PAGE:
You came up during the advent of what we now refer to as "nü-metal" but you've lasted a lot longer than most of those bands. Not that Incubus was the most metal-y metal band from the start, but do you prefer making music in a time when fewer bands sound close to what you're doing?
Umm…I would say my favorite time of making music was right in that moment. [laughs] I'm so happy to still be able to make music more now. When we came up it was the end of what I guess we called grunge? In the early, mid-90s. But I think there were always concrete distinctions between what we were doing and what our peers were doing. Something I know that separated us from nu-metal was a lot of those bands had misogynist lyrics, and we never wrote stuff like that. I never wrote lyrics like that. I guess there were similarities in some of my musical and vocal stylings, but then we came off tour for S.C.I.E.N.C.E. around early '99, and wrote Make Yourself, which was a vastly different album but we were still the same band. We don't try and create any kind of album really, even on this side project I don't attempt to write any kind of music, this is just what comes out.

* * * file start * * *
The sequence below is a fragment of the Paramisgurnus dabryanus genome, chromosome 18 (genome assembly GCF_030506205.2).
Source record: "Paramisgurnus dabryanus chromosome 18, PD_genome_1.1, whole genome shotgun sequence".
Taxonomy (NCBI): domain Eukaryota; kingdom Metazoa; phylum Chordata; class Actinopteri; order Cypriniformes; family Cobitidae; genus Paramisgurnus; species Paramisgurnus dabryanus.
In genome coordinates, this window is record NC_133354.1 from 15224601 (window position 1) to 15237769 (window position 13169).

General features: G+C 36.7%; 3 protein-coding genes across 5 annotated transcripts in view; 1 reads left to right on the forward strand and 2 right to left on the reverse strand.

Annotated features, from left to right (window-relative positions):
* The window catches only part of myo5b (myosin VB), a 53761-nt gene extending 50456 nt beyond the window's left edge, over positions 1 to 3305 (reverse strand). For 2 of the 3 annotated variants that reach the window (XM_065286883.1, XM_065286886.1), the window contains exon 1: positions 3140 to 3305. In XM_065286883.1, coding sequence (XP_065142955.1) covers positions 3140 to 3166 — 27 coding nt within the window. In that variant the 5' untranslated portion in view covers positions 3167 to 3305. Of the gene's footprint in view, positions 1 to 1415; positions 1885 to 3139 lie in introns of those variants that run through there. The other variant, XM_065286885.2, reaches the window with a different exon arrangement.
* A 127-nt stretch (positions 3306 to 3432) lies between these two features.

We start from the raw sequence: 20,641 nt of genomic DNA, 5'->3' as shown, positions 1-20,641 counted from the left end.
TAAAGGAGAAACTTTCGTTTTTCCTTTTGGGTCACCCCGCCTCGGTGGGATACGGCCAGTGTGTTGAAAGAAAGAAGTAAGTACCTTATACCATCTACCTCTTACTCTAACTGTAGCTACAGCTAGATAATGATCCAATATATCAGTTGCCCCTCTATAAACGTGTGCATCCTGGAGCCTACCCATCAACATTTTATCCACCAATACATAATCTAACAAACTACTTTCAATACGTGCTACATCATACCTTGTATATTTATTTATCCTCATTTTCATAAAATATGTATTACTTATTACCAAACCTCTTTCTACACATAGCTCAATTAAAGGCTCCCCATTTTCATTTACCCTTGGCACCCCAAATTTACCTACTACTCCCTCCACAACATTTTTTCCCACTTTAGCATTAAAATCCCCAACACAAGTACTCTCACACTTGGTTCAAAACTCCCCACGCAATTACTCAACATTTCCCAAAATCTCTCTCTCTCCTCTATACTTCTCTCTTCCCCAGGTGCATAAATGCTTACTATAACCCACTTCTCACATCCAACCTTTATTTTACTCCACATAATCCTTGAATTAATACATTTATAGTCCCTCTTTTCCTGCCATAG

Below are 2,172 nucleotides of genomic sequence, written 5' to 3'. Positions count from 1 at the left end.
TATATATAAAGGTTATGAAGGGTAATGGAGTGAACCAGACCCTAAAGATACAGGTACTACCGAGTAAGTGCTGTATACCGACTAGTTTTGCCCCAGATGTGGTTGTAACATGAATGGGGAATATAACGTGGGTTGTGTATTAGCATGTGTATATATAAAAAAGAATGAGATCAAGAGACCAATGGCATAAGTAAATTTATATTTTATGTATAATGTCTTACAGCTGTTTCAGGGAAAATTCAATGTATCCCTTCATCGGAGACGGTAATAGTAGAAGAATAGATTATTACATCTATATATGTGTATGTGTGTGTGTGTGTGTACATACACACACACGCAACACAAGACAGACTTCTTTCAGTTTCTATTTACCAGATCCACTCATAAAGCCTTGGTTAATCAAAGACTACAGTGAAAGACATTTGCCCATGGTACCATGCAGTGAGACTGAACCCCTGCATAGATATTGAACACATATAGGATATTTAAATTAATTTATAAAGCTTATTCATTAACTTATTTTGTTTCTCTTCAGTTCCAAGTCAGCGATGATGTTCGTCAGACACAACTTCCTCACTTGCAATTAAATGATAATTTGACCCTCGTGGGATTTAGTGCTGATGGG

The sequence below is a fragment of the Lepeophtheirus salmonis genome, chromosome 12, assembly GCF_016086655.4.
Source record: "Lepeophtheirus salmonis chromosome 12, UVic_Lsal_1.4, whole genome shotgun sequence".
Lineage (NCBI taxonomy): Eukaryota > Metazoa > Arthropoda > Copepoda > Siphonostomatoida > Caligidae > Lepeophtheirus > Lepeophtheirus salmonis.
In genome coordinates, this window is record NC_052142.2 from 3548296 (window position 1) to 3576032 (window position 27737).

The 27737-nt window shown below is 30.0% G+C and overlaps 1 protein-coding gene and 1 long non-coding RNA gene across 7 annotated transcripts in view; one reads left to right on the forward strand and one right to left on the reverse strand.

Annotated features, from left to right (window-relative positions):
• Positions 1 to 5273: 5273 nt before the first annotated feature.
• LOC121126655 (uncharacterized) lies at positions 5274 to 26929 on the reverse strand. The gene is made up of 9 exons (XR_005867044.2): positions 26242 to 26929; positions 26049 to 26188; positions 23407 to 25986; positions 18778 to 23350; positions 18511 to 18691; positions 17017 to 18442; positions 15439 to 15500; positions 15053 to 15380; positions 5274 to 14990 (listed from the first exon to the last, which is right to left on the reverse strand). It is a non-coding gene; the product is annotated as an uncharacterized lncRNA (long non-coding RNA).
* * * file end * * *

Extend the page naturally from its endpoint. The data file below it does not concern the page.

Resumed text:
Did you ever have any issues with the more misogynistic bands you were on tour with, or have to say to anyone, "Hey, cut that out" or anything?
No, we weren't in a position…it felt like we were opening for other bands for such a long time. We opened for so many bands for so many years and with some I'd love their cool energy and then later I'd find out what their lyrics were and go, "…dang, man. Harsh."


You definitely stood out when I saw you at Ozzfest in like, 2000; you were the only band there with a djembe. Have any fans ever tried to pick you up with a line like "Is that a djembe between your legs or are you happy to see me?"